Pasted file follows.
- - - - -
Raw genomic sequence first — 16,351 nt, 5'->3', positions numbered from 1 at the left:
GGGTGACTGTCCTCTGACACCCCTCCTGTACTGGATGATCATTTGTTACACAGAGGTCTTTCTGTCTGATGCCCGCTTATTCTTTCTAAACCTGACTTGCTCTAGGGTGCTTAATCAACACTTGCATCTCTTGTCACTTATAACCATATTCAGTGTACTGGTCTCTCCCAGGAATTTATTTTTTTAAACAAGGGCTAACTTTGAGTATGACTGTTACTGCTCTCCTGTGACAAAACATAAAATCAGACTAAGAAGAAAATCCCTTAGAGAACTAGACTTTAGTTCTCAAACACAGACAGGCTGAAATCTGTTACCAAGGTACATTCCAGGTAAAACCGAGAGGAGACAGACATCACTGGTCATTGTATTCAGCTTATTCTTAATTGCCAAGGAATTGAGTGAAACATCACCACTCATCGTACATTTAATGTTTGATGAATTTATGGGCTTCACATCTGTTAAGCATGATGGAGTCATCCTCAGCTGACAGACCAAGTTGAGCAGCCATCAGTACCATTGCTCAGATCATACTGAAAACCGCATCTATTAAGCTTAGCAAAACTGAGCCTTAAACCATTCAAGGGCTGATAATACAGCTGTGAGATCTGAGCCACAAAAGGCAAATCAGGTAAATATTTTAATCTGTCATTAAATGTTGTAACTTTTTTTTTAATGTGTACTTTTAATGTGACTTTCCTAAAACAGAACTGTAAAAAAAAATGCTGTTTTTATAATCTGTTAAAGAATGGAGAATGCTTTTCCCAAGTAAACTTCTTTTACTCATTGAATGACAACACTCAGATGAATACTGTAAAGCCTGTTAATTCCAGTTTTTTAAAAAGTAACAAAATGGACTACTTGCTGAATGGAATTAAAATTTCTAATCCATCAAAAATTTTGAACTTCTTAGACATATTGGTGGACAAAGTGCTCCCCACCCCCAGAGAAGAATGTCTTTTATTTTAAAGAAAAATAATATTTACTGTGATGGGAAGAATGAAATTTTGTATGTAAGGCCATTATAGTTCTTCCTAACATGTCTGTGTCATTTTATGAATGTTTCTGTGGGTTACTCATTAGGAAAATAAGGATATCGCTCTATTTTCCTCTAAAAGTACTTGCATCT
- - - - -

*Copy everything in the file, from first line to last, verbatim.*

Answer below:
Raw genomic sequence first — 16,351 nt, 5'->3', positions numbered from 1 at the left:
GGGTGACTGTCCTCTGACACCCCTCCTGTACTGGATGATCATTTGTTACACAGAGGTCTTTCTGTCTGATGCCCGCTTATTCTTTCTAAACCTGACTTGCTCTAGGGTGCTTAATCAACACTTGCATCTCTTGTCACTTATAACCATATTCAGTGTACTGGTCTCTCCCAGGAATTTATTTTTTTAAACAAGGGCTAACTTTGAGTATGACTGTTACTGCTCTCCTGTGACAAAACATAAAATCAGACTAAGAAGAAAATCCCTTAGAGAACTAGACTTTAGTTCTCAAACACAGACAGGCTGAAATCTGTTACCAAGGTACATTCCAGGTAAAACCGAGAGGAGACAGACATCACTGGTCATTGTATTCAGCTTATTCTTAATTGCCAAGGAATTGAGTGAAACATCACCACTCATCGTACATTTAATGTTTGATGAATTTATGGGCTTCACATCTGTTAAGCATGATGGAGTCATCCTCAGCTGACAGACCAAGTTGAGCAGCCATCAGTACCATTGCTCAGATCATACTGAAAACCGCATCTATTAAGCTTAGCAAAACTGAGCCTTAAACCATTCAAGGGCTGATAATACAGCTGTGAGATCTGAGCCACAAAAGGCAAATCAGGTAAATATTTTAATCTGTCATTAAATGTTGTAACTTTTTTTTTAATGTGTACTTTTAATGTGACTTTCCTAAAACAGAACTGTAAAAAAAAATGCTGTTTTTATAATCTGTTAAAGAATGGAGAATGCTTTTCCCAAGTAAACTTCTTTTACTCATTGAATGACAACACTCAGATGAATACTGTAAAGCCTGTTAATTCCAGTTTTTTAAAAAGTAACAAAATGGACTACTTGCTGAATGGAATTAAAATTTCTAATCCATCAAAAATTTTGAACTTCTTAGACATATTGGTGGACAAAGTGCTCCCCACCCCCAGAGAAGAATGTCTTTTATTTTAAAGAAAAATAATATTTACTGTGATGGGAAGAATGAAATTTTGTATGTAAGGCCATTATAGTTCTTCCTAACATGTCTGTGTCATTTTATGAATGTTTCTGTGGGTTACTCATTAGGAAAATAAGGATATCGCTCTATTTTCCTCTAAAAGTACTTGCATCT